English bluebell wood
Angela Slater
Daughter of a farmer and market gardener so have always had a connection with the outdoors, whether it was keeping animals or producing fruit, vegetables and cut flowers. Along with my work at Hayes Garden World I also have a smallholding, mainly breeding rare breed pigs. I gained an HND and BSc in Conservation and Environmental Land Management, as a result I am an ardent environmentalist and have a keen interest in environmentally friendly gardening. In my time at Hayes I worked for several years in the Outdoor Plant and Houseplant areas

What Is Meant By Planting Bulbs ‘In The Green’?

Plant snowdrops, English bluebells and aconites just after flowering

Some bulbs, when planted dry, do not have a very good success rate. Planting them just after they have finished flowering, when they still have leaves, ensures an almost 100% success rate. They are usually sold either flowering planted in a pot or as bundles wrapped in paper; if they arrive wrapped in plastic take them out as soon as possible as they can rot. The potted bulbs can be planted at any-time as long as they are still ‘in the green’; the bundles, which won’t be in soil, need to be planted as soon as they have arrived, so make sure you have somewhere planned for them.

When they arrive in a bundle just gently tease them apart taking care not to damage the roots. Plant them to the depth they were originally; you can see where this is from the colour of the stem. If you already have clumps of these bulbs and they are producing fewer and fewer flowers carefully dig up the clump, separate the bulbs and re-plant.

The main bulbs planted ‘in the green’ are Winter Aconites, Snowdrops and English Bluebells.

Eranthis hyemalis (Winter Aconite)

  • Bulb, perennial
  • Plant: autumn for dry bulbs; in the green in spring
  • Flower: February – March
  • Flower colour: yellow
  • Soil: any, well drained, humus rich
  • Where to plant: under deciduous trees or shrubs, front of herbaceous borders
  • How to plant: 5cm (2”) deep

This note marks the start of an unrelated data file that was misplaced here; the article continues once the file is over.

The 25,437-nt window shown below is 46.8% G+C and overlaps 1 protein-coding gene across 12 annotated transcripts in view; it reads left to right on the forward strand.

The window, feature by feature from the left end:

• Food and water: keep just damp; feed after flowering with a high potash fertiliser, such as tomato food as this will encourage formation of flowers for next year
  • Aspect: sun, partial shade
  • Hardiness: hardy
  • Height: 8cm (3”)
  • Tips: the sap can be an irritant

Winter Aconites (Eranthus hyemalis)

Galanthus nivalis (Snowdrop)

  • Bulb, perennial
  • Plant: bulbs in autumn; in the green in spring
  • Flower: February – April
  • Flower colour: white with green markings
  • Soil: any, well drained, moisture retentive
  • Where to plant: under deciduous trees and shrubs, front of herbaceous border, containers, rockeries, naturalise in lawns
  • How to plant: 4 times own depth
  • Food and water: keep just damp; feed after flowering with a high potash fertiliser, such as tomato food as this will encourage formation of flowers for next year
  • Aspect: partial shade
  • Hardiness: hardy
  • Height: 15cm (6”)
  • Tips: some are honey scented; lots of varieties, some of them double

Snowdrops (Galanthus nivalis)

Hyacinthoides non-scripta (English Bluebells)

  • Bulb, perennial
  • Plant: bulbs in autumn; in the green in spring
  • Flower: April – May
  • Flower colour: blue
  • Soil: any, well drained, moisture retentive, humus rich
  • Where to plant: naturalised under deciduous trees
  • How to plant: 3- 4 times own depth
  • Food and water: keep just damp; feed after flowering with a high potash fertiliser, such as tomato food as this will encourage formation of flowers for next year
  • Aspect: partial shade
  • Hardiness: hardy
  • Height: 40cm (16”)
  • Tips: don’t plant Spanish bluebells as they are stronger than the English and hybridise with them so putting the English bluebell under threat 

For more information and inspiration on what you can plant in spring just get in touch with the Outdoor Plant team here in store.